Springtime Hearing Protection Tips and Tricks

Springtime Hearing Protection Tips

Springtime is celebrated every year as the time of renewal, growth, and outdoor events. With the cold weather of winter passing away, it seems like the whole world is ready to get outside and enjoy the warmer temperatures to the fullest. Unfortunately, the season’s excitement can overshadow the genuine risks to hearing health that springtime brings along with it. Just in case it slipped your mind, we have put together this handy guide of springtime hearing protection tips to help you protect your hearing health this spring.

Springtime Hearing Protection Tips: The Dangerous Sounds of Spring

Some of the most popular outdoor activities for springtime are also responsible for the most common hearing health risk found during the season. Many people forget to consider the risks to hearing when they venture out to enjoy the activities of spring. Loud sounds are easily overlooked until they create problems that could lead to permanent damage. Whether it’s the lawnmower or an outdoor concert, loud sounds can happen almost anytime you are outside, sometimes without warning.

Exposure to Water

Another common danger to hearing health comes from another spring activity that many people enjoy, swimming and exposure to water. Nothing says spring quite like the first dip in the pool or BBQ at the lake. Unfortunately, this activity can lead to issues like Swimmer’s Ear, which can cause problems if proper precautions are not taken.

Wind and Debris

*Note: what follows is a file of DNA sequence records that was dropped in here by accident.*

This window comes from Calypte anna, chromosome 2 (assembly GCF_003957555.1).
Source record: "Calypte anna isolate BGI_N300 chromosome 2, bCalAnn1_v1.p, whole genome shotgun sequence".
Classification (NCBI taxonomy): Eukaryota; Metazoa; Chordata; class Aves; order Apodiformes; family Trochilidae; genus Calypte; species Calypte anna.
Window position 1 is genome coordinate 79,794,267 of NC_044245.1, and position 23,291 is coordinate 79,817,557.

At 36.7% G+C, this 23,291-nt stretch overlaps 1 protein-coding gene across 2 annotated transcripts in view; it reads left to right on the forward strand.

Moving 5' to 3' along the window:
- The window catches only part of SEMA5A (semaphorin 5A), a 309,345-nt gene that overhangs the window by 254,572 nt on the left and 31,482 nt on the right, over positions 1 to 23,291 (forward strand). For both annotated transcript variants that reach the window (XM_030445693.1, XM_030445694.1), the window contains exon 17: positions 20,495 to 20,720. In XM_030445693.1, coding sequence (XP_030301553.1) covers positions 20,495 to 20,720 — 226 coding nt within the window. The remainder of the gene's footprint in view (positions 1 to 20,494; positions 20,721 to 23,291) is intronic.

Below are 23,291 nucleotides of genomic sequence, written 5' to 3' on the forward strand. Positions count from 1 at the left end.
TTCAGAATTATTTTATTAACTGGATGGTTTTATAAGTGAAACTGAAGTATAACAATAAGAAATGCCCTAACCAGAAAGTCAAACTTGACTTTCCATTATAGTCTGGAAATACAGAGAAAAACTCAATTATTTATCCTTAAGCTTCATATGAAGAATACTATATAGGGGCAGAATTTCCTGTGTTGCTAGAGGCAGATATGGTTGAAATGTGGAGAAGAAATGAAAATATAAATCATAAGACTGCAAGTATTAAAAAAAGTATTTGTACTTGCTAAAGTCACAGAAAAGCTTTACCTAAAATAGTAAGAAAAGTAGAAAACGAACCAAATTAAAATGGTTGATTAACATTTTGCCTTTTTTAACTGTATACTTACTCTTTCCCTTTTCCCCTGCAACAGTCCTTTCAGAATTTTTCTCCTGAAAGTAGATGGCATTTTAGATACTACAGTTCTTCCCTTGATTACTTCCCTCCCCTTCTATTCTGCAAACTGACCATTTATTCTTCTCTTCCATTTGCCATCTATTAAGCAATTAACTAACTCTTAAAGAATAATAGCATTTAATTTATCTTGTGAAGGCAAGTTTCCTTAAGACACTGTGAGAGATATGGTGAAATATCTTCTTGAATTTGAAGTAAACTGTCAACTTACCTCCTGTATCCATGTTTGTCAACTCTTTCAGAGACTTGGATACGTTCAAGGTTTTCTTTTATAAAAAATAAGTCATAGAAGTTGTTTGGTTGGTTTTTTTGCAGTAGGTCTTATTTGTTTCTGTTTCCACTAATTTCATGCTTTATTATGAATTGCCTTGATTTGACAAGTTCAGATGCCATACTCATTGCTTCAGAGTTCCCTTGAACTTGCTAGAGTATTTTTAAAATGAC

Sometimes just being outside can lead to severe problems, as dust, dirt, and debris carried by a strong wind can blow foreign matter into the ears creating blockages, injuries, and potential infections. If something sharp gets lodged too deep, it can even cut the opening to the ear canal if not removed gently.

Protective Gear

Besides being aware of your environment, the other best advice is to have protective gear on hand to prevent issues before they arise. Loud sounds above 85 decibels can be blocked out with noise-canceling headphones or earplugs, reducing any chance of damage to your hearing. Earplugs are also great for blocking out water and debris as well. Since earplugs are small and can fit into any pocket, there really isn’t any good reason to leave them behind when seeking out springtime adventures of any type.

Most experts recommend an excellent low-tech solution known as a hat for dealing with dangers from debris in the wind. A solid brimmed hat can do a dependable job of keeping debris out of your ears. If you find something has made its way into your ears, don’t force it out, you could cause more damage than intended. If a piece of debris doesn’t come out on its own, make sure to see a medical professional to have it removed safely.

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